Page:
Firefighters perform a rescue during the Snohomish Regional Fire and Rescue’s annual Water Rescue Academy on the Skykomish River near Index in May, 2022. (Kevin Clark / The Herald file photo)

Firefighters perform a rescue during the Snohomish Regional Fire and Rescue’s annual Water Rescue Academy on the Skykomish River near Index in May, 2022. (Kevin Clark / The Herald file photo)

Editorial: Local governments need fair boost of their tax cap

A House bill would lift the cap up to 3 percent, helping stave off the structural deficits they face.

By The Herald Editorial Board

We workaday citizens aren’t the only ones plugging away under inflation to fit our spending within our household income; the same holds true for the taxing districts — counties, cities, fire districts and more — that provide the services we rely on and expect in return for our tax dollars.

The difference is most of us — whether we can count on a modest pay raise or a cost-of-living increase from Social Security — wouldn’t expect to meet our needs with a 1 percent increase to our household revenue.

That’s the constraint that those local governments have lived with since 2007, when the state Legislature — attempting to shoehorn an initiative into law that was passed by voters but found unconstitutional by the state Supreme Court — capped annual revenue increases for those jurisdictions to a 1 percent increase. Some 15 years later, with cities, counties and others having now pared services to the barest of basics, those local governments continue to see their expenditures increase beyond what they are allowed to assess, without making a special levy request to voters.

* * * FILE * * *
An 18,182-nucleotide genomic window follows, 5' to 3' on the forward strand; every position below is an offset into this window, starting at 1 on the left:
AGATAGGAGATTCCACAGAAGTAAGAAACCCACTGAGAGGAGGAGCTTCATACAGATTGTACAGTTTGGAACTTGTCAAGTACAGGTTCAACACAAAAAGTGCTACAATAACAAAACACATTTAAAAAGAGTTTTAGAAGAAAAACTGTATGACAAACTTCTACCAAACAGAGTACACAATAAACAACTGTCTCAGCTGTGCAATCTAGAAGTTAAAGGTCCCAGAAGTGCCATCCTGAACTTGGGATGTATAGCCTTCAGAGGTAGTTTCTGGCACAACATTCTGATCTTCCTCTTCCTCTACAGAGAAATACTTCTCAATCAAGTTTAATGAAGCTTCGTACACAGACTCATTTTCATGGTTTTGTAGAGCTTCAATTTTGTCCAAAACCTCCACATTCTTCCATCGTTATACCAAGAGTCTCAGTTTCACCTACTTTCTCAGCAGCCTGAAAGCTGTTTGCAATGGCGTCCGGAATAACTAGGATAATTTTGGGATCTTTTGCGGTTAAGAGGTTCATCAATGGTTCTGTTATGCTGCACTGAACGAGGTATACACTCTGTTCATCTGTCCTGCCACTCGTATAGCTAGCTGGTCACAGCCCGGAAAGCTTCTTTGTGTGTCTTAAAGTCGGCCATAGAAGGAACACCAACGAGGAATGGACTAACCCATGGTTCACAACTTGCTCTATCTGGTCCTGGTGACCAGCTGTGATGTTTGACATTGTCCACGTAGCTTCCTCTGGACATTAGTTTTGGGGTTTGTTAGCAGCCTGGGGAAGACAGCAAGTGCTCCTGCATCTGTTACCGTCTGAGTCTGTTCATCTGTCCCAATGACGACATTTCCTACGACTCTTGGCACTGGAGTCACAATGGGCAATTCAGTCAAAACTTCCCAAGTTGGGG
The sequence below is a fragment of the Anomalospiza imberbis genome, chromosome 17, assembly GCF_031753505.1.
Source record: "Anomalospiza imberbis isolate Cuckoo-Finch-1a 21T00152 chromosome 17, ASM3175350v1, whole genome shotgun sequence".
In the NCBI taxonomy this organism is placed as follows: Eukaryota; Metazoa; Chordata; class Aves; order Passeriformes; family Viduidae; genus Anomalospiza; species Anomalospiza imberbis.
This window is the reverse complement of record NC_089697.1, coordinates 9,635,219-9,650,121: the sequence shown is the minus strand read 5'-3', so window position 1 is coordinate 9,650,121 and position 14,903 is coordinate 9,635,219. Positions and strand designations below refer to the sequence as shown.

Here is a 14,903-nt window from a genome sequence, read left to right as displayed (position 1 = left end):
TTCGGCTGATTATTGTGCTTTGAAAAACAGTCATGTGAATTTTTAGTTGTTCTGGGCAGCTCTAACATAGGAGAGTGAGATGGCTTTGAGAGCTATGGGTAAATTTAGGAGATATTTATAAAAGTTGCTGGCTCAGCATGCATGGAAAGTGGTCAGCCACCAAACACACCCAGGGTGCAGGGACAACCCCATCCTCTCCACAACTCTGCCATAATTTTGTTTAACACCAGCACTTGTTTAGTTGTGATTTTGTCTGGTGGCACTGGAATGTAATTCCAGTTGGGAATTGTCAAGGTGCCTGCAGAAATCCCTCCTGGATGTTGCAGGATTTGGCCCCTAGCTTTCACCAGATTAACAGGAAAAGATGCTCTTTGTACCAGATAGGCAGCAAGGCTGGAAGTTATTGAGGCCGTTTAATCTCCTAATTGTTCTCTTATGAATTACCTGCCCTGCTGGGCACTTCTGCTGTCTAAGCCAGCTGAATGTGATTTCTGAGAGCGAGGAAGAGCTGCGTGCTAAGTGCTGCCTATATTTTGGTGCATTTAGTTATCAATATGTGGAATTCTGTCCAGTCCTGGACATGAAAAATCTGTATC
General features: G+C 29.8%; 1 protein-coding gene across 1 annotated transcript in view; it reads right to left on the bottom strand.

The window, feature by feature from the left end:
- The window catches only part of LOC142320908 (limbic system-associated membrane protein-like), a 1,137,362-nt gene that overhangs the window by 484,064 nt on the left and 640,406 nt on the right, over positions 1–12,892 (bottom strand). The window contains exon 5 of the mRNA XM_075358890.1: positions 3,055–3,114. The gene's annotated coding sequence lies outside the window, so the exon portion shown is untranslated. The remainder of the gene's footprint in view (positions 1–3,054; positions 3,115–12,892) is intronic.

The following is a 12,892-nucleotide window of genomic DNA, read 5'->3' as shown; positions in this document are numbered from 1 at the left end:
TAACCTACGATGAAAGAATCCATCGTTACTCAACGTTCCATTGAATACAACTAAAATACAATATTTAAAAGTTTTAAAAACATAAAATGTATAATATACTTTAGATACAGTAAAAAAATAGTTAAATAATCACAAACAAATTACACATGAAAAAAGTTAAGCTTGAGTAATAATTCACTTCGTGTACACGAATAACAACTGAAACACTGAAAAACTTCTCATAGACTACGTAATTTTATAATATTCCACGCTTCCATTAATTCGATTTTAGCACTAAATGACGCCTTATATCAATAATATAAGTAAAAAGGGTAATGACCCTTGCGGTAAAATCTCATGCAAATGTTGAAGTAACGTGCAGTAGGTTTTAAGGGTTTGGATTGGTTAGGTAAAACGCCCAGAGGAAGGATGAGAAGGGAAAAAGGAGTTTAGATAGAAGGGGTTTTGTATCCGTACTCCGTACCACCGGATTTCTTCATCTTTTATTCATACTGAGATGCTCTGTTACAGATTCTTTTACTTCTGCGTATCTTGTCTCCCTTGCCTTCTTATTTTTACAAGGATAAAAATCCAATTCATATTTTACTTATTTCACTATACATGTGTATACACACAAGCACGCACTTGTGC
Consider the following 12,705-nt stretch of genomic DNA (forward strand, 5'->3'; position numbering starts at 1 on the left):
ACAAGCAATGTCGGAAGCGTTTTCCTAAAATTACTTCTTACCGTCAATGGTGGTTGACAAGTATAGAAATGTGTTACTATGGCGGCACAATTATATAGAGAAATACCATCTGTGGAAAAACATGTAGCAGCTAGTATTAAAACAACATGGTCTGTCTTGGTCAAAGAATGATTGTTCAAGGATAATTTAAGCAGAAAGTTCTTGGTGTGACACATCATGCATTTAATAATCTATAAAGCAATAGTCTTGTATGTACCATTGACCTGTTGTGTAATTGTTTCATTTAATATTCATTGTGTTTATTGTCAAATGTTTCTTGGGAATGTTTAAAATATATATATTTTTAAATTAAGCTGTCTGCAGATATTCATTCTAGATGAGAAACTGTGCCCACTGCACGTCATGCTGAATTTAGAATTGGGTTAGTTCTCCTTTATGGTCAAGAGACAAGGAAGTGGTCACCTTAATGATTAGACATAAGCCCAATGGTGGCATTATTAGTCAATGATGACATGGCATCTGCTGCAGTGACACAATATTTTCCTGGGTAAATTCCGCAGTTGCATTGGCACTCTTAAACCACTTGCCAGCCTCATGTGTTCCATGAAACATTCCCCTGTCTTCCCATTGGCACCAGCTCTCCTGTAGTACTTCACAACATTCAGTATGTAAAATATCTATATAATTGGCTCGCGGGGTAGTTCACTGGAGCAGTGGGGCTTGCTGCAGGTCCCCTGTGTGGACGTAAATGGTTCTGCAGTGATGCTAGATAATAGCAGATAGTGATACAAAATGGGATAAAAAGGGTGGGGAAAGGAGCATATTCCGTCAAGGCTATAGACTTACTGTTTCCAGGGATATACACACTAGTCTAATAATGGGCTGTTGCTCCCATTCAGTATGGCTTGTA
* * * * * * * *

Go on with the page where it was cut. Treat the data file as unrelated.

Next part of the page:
That, in turn, has added the term “structural deficit” to the vocabulary of local government.

Legislation, one of two proposals that survived a review of tax reform proposals by the bipartisan and bicameral Tax Support Work Group, would raise the cap to 3 percent from the current 1 percent, providing a fairer and more sustainable share of revenue, while retaining the authority of local governments to set their budgets with the consent of local residents through the annual budget process and public hearings.

House Bill 1670 would allow local governments and junior taxing districts to consider changes in population and inflation in setting annual property tax increases within a 3 percent increase. Just as they do now with the 1 percent cap, those local officials would have to set public hearings on the budget requests and still — if they want to keep their elected seats — justify to voters those revenue requests.

The cap as set by state lawmakers in 2007, while respecting the wishes of voters, didn’t respect the reality of local economies; 1 percent was an arbitrary ceiling, set more to secure votes for Initiative 747 than provide a reasonable and sustainable level of revenue for local governments.

Consider that prior to the law’s passage, state voters a decade earlier set the local taxing districts’ property tax cap at 6 percent or the rate of inflation, whichever was lower.